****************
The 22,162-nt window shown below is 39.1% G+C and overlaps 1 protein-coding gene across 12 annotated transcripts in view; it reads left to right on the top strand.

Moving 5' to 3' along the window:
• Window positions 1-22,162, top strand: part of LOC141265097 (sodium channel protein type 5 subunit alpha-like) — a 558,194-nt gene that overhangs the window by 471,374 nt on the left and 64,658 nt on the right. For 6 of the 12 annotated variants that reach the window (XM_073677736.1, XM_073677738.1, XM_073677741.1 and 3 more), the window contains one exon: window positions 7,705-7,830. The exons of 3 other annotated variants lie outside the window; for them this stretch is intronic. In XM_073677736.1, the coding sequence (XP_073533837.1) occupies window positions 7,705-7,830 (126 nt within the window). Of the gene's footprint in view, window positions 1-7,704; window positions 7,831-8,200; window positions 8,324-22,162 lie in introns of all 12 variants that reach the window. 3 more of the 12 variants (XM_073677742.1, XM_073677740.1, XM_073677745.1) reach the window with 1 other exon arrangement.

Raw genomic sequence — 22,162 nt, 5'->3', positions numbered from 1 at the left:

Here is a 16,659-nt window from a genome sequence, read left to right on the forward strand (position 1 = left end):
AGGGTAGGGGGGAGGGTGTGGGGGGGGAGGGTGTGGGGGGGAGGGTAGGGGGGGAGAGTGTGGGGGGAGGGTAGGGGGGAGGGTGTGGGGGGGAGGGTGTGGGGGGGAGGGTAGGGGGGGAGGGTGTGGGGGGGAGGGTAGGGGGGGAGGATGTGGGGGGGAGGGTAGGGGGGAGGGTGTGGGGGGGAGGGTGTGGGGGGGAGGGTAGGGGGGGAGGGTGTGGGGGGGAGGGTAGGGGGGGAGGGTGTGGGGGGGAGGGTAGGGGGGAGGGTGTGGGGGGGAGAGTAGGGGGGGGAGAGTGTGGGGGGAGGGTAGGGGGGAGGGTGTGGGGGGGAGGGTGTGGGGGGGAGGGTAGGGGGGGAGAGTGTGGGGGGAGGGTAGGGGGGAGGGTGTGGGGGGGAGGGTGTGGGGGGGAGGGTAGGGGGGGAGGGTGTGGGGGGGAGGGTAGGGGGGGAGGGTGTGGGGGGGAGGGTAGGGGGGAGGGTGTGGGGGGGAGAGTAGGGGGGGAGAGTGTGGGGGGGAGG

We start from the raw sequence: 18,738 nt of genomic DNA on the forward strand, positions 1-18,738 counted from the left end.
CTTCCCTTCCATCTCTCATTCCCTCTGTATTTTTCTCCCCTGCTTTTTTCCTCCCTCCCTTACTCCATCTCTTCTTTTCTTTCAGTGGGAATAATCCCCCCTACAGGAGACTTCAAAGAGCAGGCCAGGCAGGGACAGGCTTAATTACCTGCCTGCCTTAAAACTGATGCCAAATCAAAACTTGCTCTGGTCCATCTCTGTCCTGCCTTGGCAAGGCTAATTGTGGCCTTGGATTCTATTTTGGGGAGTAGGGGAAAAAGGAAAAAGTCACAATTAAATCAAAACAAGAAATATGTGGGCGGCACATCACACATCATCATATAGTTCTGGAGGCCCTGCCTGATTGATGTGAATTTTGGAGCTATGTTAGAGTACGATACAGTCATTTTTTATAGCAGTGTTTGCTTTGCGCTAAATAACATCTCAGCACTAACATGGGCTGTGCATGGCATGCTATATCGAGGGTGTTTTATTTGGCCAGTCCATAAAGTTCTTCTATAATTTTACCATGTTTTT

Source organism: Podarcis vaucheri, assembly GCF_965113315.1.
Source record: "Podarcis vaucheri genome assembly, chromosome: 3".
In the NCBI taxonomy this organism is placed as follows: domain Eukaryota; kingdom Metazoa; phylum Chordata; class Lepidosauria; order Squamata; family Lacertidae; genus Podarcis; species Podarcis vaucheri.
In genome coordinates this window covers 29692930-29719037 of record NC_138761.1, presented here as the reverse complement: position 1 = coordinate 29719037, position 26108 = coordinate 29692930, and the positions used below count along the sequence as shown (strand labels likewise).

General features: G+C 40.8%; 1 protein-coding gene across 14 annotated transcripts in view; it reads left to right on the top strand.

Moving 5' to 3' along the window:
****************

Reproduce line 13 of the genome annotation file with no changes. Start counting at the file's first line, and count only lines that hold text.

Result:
General features: G+C 40.8%; 1 protein-coding gene across 14 annotated transcripts in view; it reads left to right on the top strand.